“In these solar storms, energy stored in coronal magnetic fields is released abruptly, heating the plasma and accelerating particles. Electrons that have less mass can be accelerated up to 30% of the speed of light. These particles, moving along magnetic lines of force, are ejected into the interplanetary medium. Others move in the opposite direction, from the corona to the chromosphere, where they collide with dense plasma and transfer their energy to the medium. heats the local plasma, causing the ionization of atoms. The dynamics of ionization and recombination gives rise to the Lyman continuum,” Simoes said.

Solar bursts occur approximately every 11 years. During periods of intense activity, the effects on the Earth are significant, including more frequent aurora borealis, radio outages, increased scintillation effects on GPS signals, and increased drag on satellites, reducing their speed and hence their altitude. orbits. These phenomena and the physical properties of the near-Earth interplanetary medium are known as space weather.

“In addition to the fundamental knowledge they provide, solar flare physics research also improves our ability to predict space weather. These studies are going in two directions: direct observation and modeling based on computational models. Observational data in various ranges of the electromagnetic radiation spectrum allows us to better understand the evolution of solar flares and the physical properties of the plasma involved in these events. Computational models such as those used in our study serve to test hypotheses and test interpretations of observations because they give us access to quantities that cannot be obtained directly from analysis of observational data,” Simoins said.

Sean A. McLaughlin et al. Formation of the Lyman continuum during solar flares, Astrophysical journal (2023). DOI: 10.3847/1538-4357/acaf66

quotes: Solar Flare Temperature Helps Understand the Nature of Solar Plasma (2023 May 16), retrieved May 16, 2023 from .

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Surfing champion Lucy Campbell says her sport needs to be greener



Vaip Desai, the association’s chief executive, said businesses are “collaborating to address the environmental impact of the products the industry produces. These efforts have been and continue to be supported by consumers demanding that surf brands do more.”

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Who was Rube Goldberg and what are Rube Goldberg machines?



Rube Goldberg, born in San Francisco in 1883, was originally an engineer. In 1904 he graduated from the College of Mining at the University of California at Berkeley.

For six months he mapped water and sewer lines until he couldn’t take it anymore. He then took a low-paying job drawing cartoons for the San Francisco Chronicle.

“What he cared about the most was whether he made you laugh,” said his granddaughter Jennifer George, who we spoke to in 2018. Her 2013 book:Art by Rube Goldberg,” describes his extensive output of cartoons, writing and even sculpture until his death in 1970.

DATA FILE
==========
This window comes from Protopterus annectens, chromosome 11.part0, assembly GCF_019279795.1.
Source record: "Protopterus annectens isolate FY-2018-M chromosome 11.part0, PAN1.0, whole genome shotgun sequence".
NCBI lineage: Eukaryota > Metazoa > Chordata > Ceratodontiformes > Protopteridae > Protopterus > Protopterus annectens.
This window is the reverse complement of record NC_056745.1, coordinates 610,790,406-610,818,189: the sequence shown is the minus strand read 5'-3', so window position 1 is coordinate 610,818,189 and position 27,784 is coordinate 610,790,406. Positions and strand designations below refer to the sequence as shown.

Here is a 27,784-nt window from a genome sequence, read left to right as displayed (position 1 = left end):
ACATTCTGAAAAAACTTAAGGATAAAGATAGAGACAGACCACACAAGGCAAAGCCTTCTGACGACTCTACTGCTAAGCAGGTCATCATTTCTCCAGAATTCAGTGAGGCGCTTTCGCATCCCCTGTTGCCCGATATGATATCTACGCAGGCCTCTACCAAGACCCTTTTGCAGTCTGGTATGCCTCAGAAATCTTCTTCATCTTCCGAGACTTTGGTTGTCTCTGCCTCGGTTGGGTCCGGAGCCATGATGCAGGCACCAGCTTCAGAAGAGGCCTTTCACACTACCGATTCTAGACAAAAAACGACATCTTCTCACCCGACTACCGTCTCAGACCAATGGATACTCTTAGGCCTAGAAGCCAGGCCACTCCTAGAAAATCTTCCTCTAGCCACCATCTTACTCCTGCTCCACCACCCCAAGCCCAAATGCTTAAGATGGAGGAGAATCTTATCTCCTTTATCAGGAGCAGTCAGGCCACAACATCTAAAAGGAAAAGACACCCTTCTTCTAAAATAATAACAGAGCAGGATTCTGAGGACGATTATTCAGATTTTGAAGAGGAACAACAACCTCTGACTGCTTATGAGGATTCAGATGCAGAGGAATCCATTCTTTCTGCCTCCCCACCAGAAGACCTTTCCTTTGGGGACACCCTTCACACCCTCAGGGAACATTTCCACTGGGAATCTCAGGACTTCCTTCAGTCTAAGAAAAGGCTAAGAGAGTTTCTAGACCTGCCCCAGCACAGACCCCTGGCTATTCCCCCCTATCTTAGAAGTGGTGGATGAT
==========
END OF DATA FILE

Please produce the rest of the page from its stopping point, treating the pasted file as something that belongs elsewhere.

Goldberg left California for New York in 1907 and was hired by the New York Evening Mail. One of his early cartoons for a newspaper featured a badly injured man falling from a 50-story building and a woman asking, “Are you in pain?” The man replied: “No, I sleep with my beauty.”

It was a hit, and over the next two years he drew 449 more in the Silly Questions series. Readers loved to send suggestions.

He also created a TV series called I’m a Guy. It featured statements such as “I’m the guy who put the bum in Hoboken” and “I’m the guy who put the sand in the sandwich”, which started a national fad.

Among his cartoon characters was Bub McNutt.who always managed to screw up when he tried to help someone.

Drawings of Goldberg’s inventions began in 1912 and made him a household name, according to exhibition at the Contemporary Jewish Museum in San Francisco.

The first of his complex devices was “Simple mosquito repellentclassic Rube Goldberg machine. A mosquito climbs in through a window, walks along a board strewn with small pieces of steak, passes out from the chloroform fumes from a sponge, and falls onto the platform. He wakes up, looks through a spyglass to see the bald head’s reflection in the mirror, and jumps off a diving board in fear, killing himself when it hits the mirror, falling dead into a jar.

For the next 20 years, Goldberg delivered a new car to Rube Goldberg about every two weeks. He continued less frequently until 1964.

Hey invented character Professor Lucifer Gorgonzola Buttswho created his own machines to open screen doors, shine shoes, and find soap that has fallen out of the tub. According to The Art of Rube Goldberg, the character was inspired by two professors Goldberg found particularly boring at the College of Mining: Samuel B. Christie, who lectured extensively on the efficiency of time and motion, and Frederick Slate. who once showed students the “barodic”, an intricate machine designed to measure the weight of the earth.

The invention cartoons satirized the “complex world of machines,” wrote Adam Gopnik in the book’s preface, poking fun at “the broader idea of ​​efficiency.” Gopnik wrote that Goldberg had “the poetic intuition of all great cartoonists”.

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Get the best Hyrule experience with Samsung monitors up to 40% off.